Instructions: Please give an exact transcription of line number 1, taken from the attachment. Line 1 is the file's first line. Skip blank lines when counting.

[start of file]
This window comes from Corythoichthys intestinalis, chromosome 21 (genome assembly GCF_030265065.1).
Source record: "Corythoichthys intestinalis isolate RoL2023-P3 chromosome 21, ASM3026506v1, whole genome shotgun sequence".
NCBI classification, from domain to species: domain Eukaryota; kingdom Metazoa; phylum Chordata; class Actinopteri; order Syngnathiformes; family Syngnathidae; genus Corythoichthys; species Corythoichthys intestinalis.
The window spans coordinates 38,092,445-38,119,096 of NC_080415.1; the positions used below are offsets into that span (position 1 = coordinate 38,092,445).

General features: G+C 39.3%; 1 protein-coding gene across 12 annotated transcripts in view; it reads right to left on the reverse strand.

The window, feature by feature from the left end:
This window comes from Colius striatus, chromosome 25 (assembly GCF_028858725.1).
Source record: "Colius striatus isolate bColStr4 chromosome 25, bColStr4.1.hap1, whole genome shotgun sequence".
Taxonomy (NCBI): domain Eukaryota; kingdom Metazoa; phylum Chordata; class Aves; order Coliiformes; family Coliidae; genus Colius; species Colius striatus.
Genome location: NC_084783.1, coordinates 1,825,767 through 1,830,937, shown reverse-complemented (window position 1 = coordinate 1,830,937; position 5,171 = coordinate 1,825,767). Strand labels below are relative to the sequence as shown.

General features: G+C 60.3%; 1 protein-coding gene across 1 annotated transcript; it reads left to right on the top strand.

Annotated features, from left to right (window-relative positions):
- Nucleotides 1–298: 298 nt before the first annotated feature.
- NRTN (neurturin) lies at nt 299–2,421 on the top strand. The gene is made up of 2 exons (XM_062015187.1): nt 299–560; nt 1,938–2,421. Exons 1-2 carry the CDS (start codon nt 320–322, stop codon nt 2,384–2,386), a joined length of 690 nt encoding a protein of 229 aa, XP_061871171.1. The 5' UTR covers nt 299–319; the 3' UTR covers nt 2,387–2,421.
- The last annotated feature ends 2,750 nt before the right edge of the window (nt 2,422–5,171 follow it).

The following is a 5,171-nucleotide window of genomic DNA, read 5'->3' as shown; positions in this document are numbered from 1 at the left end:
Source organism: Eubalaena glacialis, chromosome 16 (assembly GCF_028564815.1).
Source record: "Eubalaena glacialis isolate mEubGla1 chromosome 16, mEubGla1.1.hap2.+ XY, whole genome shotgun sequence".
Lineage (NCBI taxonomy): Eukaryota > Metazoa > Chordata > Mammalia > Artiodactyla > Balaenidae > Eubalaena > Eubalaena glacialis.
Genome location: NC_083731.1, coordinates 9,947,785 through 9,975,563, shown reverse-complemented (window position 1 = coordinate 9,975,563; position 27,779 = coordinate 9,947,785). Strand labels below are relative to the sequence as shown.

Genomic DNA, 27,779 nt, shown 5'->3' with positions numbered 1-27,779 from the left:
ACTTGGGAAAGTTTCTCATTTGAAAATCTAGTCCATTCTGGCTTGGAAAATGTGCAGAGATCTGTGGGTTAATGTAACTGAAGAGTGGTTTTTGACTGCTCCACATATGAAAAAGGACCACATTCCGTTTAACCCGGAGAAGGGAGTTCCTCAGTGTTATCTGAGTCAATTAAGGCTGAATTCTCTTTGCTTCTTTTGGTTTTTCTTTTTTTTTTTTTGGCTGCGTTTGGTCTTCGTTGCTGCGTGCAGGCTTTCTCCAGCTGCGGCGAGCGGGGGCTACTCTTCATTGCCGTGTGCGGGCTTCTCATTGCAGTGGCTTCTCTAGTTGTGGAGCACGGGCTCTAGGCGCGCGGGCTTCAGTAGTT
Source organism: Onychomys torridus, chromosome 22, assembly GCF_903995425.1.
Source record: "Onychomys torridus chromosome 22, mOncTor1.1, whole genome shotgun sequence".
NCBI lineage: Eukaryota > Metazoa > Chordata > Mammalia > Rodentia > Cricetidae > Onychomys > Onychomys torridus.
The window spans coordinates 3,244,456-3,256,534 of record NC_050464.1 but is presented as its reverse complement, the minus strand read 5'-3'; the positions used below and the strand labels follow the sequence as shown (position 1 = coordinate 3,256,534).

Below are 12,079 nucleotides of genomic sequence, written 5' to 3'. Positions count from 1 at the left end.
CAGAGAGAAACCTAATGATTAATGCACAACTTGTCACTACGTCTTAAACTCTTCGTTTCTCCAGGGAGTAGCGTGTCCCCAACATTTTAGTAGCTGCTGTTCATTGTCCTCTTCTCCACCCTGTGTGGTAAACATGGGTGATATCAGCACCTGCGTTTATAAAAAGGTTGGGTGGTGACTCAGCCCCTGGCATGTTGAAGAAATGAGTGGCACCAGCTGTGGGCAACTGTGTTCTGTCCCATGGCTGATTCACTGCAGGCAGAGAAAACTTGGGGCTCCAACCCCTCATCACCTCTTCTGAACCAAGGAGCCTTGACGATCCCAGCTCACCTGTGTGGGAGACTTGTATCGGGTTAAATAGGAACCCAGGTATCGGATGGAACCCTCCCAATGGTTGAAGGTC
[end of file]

This window comes from Corythoichthys intestinalis, chromosome 21 (genome assembly GCF_030265065.1).